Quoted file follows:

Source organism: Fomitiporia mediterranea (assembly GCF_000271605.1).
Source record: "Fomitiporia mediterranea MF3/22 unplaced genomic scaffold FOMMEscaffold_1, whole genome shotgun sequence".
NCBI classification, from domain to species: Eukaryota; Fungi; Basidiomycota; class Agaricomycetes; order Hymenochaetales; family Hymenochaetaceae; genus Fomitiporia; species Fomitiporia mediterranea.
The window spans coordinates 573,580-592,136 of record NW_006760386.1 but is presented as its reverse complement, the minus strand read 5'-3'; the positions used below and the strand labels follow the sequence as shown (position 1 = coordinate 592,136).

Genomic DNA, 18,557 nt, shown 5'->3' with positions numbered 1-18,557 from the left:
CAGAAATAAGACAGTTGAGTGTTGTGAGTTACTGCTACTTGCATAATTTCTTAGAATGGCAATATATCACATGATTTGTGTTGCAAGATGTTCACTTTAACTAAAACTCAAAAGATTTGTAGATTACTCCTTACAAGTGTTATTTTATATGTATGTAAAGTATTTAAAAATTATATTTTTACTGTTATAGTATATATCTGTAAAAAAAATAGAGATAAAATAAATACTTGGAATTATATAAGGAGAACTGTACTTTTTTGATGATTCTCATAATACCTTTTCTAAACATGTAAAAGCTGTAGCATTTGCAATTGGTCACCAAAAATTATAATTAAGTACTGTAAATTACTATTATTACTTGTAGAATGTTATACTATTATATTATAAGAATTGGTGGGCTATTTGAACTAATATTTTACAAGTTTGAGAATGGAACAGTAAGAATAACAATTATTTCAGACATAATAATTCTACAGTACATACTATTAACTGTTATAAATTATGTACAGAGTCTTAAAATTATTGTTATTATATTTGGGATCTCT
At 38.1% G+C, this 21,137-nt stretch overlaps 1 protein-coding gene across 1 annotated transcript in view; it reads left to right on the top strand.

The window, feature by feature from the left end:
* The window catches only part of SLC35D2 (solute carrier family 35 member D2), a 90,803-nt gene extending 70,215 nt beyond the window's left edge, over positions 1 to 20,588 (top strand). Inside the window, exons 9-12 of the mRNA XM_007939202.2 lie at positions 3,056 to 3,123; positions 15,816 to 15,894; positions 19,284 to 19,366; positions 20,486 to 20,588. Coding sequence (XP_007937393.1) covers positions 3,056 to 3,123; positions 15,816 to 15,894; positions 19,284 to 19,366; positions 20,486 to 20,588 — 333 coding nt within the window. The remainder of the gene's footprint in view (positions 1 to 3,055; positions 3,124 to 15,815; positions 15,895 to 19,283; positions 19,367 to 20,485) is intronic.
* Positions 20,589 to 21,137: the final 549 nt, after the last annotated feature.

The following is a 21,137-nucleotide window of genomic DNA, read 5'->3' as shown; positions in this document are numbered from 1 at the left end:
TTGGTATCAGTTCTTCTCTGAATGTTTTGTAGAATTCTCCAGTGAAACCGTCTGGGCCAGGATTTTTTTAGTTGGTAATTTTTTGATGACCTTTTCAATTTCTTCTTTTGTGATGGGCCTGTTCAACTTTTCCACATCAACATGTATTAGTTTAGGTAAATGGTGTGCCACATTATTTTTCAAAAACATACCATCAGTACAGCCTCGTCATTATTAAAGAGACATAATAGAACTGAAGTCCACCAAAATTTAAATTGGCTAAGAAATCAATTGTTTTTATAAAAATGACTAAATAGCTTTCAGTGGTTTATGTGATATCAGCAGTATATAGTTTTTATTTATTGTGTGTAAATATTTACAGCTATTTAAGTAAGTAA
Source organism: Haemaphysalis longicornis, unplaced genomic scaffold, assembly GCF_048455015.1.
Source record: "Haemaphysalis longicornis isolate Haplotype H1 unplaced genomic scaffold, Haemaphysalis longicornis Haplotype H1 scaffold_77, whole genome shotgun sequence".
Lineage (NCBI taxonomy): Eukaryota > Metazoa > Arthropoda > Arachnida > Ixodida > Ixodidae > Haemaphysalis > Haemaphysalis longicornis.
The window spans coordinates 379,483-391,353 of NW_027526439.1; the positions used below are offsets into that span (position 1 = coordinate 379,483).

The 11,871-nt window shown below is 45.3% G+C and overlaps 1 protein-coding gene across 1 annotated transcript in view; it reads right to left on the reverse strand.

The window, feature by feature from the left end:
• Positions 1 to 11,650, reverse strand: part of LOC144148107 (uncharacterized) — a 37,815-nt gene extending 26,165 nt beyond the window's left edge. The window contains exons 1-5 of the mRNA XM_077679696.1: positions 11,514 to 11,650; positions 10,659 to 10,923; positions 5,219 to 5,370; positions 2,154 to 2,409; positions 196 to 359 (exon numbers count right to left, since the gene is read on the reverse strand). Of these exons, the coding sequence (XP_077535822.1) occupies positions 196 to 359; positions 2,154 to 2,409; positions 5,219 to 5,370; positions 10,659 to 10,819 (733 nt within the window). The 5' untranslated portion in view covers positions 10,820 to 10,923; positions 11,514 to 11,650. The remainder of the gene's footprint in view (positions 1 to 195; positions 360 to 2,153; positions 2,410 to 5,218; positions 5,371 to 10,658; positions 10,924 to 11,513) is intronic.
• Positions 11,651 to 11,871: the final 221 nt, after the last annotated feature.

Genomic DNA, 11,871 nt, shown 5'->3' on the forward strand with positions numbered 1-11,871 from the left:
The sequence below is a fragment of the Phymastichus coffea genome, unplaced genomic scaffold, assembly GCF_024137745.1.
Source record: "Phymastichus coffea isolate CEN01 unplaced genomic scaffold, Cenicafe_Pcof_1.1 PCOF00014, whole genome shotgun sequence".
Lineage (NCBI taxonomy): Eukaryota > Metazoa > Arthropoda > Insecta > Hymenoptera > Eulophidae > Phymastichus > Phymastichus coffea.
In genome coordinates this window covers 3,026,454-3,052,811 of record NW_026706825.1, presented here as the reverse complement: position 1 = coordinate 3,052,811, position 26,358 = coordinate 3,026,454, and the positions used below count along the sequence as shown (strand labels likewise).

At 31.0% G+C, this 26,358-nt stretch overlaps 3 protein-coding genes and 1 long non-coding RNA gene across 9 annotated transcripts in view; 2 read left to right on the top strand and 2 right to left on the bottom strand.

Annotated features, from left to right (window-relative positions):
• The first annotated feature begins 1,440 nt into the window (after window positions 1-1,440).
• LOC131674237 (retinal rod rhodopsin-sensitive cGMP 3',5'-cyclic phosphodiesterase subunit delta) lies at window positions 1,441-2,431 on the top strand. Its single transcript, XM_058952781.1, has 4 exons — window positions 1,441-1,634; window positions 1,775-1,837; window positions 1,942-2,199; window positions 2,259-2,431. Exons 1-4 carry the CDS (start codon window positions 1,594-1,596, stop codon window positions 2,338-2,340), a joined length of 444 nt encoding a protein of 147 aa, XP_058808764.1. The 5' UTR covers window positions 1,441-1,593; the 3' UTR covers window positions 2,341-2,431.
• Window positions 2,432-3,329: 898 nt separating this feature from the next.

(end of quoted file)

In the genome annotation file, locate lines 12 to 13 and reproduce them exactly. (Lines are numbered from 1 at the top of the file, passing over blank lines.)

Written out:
TTGGTATCAGTTCTTCTCTGAATGTTTTGTAGAATTCTCCAGTGAAACCGTCTGGGCCAGGATTTTTTTAGTTGGTAATTTTTTGATGACCTTTTCAATTTCTTCTTTTGTGATGGGCCTGTTCAACTTTTCCACATCAACATGTATTAGTTTAGGTAAATGGTGTGCCACATTATTTTTCAAAAACATACCATCAGTACAGCCTCGTCATTATTAAAGAGACATAATAGAACTGAAGTCCACCAAAATTTAAATTGGCTAAGAAATCAATTGTTTTTATAAAAATGACTAAATAGCTTTCAGTGGTTTATGTGATATCAGCAGTATATAGTTTTTATTTATTGTGTGTAAATATTTACAGCTATTTAAGTAAGTAA
Source organism: Haemaphysalis longicornis, unplaced genomic scaffold, assembly GCF_048455015.1.